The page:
Select Page

Translation, Editing, Proofreading (TEP)


Transladiem’s core translation process is based on the TEP approach that is used on every single translation project we carry out for our clients. TEP is an acronym that stands for Translation, Editing, and Proofreading. Together, these three steps represent the process by which professional translators produce high-quality translations. The ISO 17100, which is the international standard for translation services, recognises TEP as the best practice for translation.

Here is a clear definition break-down of the TEP steps:


During the translation stage, a first linguist is involved to get the first draft of the translated content into the target language. It is key to employ a professional linguist who is a Subject Matter Expert (SME) of the field or the specialisation to which the project content belongs (Pharma, legal, automotive, social media, etc) and a native speaker of the target language. Modern translators are aided by Computer-Aided Translation (CAT) tools, Glossaries, and Translation Memories (TMs) to achieve top quality and make sure to respect the client’s requirements. Transladiem always preps the translation project scrupulously and includes all instructions and side resources for the linguists so they can translate efficiently and culturally align source and target text, with an inherent focus on correct terminology, grammar, accurate wording, consistency, country-specific language conventions, and style, as well as other project-specific or client and market-specific instructions, guidelines, or regulatory requirements. For any complex terminological matters or doubts that would require the client’s input, the linguist liaises with Transladiem project managers to raise their queries and await the relevant answers from our team.


Once a document has been translated, the editing stage can begin. The process starts with an editor, also called revisor or proofreader in some instances, who rectifies any obvious errors in spelling and grammar, although their main goal is to ensure the document makes sense, is clear, concise, and that it fits the brief. The revisor also makes sure that the translation does not contain any mistranslations, omissions, missing words, bad wordings or literal translations by checking source sentence against target sentence one by one. To put it simply, the process of editing involves reviewing a piece of text and making changes to improve its quality. By doing this, the flow of writing improves, thereby creating a more cohesive copy. This could involve changing the wording of a sentence or rewriting an entire paragraph. Any small spelling, grammar changes and rewordings are typically made on the spot using a tracking function, so these edits can be reviewed in a final stage before being approved or rejected. However, when it comes to terminology or factual changes, the revisor will raise queries with our project managers so we can check with the client stakeholder and provide accurate answers to our linguists. As a rule of thumb when dealing with any form of written communication, the editing stage is crucial for refining a translated text in terms of linguistic accuracy, cultural sensitivity, and meeting specific requirements mandated by clients or shareholders. And just like the linguist involved in the translation stage, the editor must be a native speaker of the target language and have previous experience in the subject field to which the localized text pertains. All in all, the revisor is checking the work delivered by the translator and improving it by fixing potential human oversights or misalignments with the project instructions. Editing seeks to improve the overall quality of writing by enhancing flow, readability and structure.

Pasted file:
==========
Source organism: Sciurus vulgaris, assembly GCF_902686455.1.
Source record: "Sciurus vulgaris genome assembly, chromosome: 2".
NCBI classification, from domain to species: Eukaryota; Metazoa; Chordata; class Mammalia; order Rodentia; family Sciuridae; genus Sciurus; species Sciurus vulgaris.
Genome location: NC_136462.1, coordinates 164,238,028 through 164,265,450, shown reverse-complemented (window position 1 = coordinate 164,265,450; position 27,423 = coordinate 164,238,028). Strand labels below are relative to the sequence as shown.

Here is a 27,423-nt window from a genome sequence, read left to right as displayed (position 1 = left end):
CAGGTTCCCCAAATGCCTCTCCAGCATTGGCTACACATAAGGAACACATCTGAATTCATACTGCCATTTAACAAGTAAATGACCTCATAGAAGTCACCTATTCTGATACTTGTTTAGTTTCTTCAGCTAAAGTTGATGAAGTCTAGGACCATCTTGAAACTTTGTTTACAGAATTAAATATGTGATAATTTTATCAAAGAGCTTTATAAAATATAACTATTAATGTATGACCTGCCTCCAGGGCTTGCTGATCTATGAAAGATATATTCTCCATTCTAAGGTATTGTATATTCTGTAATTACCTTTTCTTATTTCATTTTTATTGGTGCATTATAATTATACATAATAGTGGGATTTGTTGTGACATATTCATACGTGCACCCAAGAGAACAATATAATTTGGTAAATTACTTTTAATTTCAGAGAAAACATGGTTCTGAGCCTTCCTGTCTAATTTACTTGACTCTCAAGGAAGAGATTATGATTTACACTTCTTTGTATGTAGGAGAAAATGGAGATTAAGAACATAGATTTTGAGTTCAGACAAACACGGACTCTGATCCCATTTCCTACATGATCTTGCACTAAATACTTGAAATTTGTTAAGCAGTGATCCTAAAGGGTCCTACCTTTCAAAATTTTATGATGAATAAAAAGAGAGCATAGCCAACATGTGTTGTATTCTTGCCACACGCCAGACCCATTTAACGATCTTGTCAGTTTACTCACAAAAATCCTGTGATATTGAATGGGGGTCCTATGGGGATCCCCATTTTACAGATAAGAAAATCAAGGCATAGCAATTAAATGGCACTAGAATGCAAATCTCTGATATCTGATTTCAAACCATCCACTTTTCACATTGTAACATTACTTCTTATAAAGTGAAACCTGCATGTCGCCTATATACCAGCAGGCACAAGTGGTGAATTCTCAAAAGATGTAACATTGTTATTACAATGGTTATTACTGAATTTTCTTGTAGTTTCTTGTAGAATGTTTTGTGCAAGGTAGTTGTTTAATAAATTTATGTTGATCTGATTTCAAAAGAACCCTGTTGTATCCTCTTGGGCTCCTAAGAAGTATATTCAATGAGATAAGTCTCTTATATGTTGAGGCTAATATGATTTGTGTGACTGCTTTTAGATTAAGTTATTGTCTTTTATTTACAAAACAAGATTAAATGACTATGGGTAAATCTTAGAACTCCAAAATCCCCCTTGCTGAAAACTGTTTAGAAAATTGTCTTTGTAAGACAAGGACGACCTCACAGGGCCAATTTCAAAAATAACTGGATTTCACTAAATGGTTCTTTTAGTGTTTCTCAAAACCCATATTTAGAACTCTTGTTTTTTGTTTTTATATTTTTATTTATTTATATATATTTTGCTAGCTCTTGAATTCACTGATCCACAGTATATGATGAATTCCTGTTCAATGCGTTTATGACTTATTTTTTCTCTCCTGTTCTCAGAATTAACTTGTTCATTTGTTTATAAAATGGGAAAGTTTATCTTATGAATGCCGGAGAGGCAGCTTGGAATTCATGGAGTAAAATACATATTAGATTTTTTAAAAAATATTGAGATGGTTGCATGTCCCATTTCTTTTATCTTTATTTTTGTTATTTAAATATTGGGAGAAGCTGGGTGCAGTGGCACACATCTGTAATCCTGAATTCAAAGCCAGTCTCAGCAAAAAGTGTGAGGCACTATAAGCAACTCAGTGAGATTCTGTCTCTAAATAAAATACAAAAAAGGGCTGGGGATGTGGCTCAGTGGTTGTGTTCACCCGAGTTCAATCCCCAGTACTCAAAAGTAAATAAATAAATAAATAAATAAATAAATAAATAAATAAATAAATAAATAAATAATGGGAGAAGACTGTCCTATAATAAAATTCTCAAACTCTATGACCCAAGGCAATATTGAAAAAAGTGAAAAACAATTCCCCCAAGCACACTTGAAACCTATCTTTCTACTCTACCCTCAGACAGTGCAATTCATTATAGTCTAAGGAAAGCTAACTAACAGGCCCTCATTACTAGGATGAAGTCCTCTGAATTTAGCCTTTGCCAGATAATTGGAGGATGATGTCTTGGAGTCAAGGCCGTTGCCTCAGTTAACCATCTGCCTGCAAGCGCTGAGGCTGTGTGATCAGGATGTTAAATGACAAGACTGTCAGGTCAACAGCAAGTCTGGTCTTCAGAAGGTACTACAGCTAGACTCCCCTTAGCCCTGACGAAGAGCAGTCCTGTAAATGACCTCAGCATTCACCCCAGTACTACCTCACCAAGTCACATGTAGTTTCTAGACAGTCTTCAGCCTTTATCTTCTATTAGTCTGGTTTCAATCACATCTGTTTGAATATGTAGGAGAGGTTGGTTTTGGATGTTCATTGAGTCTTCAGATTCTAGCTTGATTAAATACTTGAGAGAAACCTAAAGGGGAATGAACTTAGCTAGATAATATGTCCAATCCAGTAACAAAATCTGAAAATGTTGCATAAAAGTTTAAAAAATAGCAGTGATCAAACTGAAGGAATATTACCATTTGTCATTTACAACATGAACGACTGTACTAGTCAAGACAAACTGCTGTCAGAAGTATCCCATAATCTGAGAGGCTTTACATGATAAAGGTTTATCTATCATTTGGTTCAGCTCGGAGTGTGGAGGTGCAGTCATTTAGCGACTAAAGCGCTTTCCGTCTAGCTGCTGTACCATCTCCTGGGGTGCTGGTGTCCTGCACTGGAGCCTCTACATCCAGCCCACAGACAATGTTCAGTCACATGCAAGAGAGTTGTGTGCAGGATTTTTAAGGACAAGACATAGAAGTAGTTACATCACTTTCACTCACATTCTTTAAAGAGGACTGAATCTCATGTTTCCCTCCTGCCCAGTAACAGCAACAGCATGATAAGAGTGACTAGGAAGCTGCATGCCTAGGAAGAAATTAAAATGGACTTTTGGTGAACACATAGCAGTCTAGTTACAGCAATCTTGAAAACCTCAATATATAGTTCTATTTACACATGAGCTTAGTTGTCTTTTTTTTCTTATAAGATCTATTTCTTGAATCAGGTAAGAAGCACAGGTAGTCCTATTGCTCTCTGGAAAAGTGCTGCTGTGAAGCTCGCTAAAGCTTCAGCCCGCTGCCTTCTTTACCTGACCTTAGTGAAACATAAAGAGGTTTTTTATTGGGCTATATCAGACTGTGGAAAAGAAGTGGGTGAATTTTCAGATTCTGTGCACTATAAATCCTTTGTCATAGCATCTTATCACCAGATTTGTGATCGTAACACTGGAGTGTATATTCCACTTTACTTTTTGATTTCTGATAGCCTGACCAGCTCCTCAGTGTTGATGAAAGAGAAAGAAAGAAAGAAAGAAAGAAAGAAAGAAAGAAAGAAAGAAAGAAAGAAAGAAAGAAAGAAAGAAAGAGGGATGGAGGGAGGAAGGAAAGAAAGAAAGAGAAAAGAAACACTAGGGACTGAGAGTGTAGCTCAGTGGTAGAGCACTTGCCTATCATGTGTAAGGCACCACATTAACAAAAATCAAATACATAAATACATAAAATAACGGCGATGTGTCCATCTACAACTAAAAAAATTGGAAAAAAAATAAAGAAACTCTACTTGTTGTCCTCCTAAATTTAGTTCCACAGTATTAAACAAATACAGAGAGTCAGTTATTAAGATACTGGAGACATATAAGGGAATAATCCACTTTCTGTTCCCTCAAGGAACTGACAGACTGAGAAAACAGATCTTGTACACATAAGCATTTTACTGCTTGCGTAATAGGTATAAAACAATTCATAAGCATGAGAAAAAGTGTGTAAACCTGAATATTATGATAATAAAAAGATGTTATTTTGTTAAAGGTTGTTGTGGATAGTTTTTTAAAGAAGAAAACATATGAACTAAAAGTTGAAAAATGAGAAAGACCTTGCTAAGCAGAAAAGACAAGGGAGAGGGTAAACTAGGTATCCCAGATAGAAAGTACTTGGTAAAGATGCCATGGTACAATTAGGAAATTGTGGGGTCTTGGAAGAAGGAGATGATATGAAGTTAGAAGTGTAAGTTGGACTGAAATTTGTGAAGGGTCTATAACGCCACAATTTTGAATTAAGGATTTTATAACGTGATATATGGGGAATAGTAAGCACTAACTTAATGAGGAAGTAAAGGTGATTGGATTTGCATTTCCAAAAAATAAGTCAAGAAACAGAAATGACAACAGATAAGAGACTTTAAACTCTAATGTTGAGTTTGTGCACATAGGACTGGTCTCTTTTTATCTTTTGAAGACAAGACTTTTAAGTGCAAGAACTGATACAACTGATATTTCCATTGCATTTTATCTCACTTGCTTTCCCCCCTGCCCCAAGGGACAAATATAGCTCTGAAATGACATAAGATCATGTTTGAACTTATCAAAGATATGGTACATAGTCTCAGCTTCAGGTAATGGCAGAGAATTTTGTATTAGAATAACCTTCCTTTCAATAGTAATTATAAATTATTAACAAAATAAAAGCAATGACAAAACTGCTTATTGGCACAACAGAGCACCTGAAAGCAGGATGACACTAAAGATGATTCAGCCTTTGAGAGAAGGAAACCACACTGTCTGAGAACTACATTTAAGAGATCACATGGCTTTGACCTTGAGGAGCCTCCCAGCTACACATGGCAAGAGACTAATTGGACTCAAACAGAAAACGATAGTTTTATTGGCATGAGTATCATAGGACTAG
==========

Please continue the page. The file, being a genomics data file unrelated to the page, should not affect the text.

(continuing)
Proofreading can be described as the final review stage, where the focus is on the terminology, message, and structure of the whole text, enhancing the overall quality of the project. This is also where our project managers will review the changes inserted by the revisor from the editing stage and accept or reject the changes. The proofreading stage is key to ensure top quality is achieved by triggering an in-depth review to find any lingering errors before the translation project is successfully submitted. Another spellcheck is run at this stage and structural checks are also performed on the overall content. Proofreading is the final correcting of surface errors such as grammar, spelling and punctuation. It completes the translation project that is carried out by profession translators.

Note that it is quite common that the editing and proofreading stages are often used interchangeably in the localisation industry, with not many people understanding the core differences between the two processes. Indeed, they are similar but certainly not the same. They use different techniques and are very much focused on different elements of the revision process as described above.

Systematically applying the TEP localisation workflow allows Transladiem to guarantee superior quality translation output to our clients, meeting specific requirements, and avoiding blatant mistakes and the offending of any cultural sensitivities. The TEP process is a solid guarantee for achieving the highest quality standard in translation and ensures full compliance with the translation industry standard (ISO 17100:2015).

Quality you can trust

Quality is at the heart of everything we do as the key driver of our workforce to establish and respect watertight localisation processes in order to exceed our client’ expectations. On top of being ISO certified (17100:2017 & 9001:2015), Transladiem has indeed developed bespoke internal quality assurance procedures which allow us and our clients to take the edge over the competition when it comes to quality.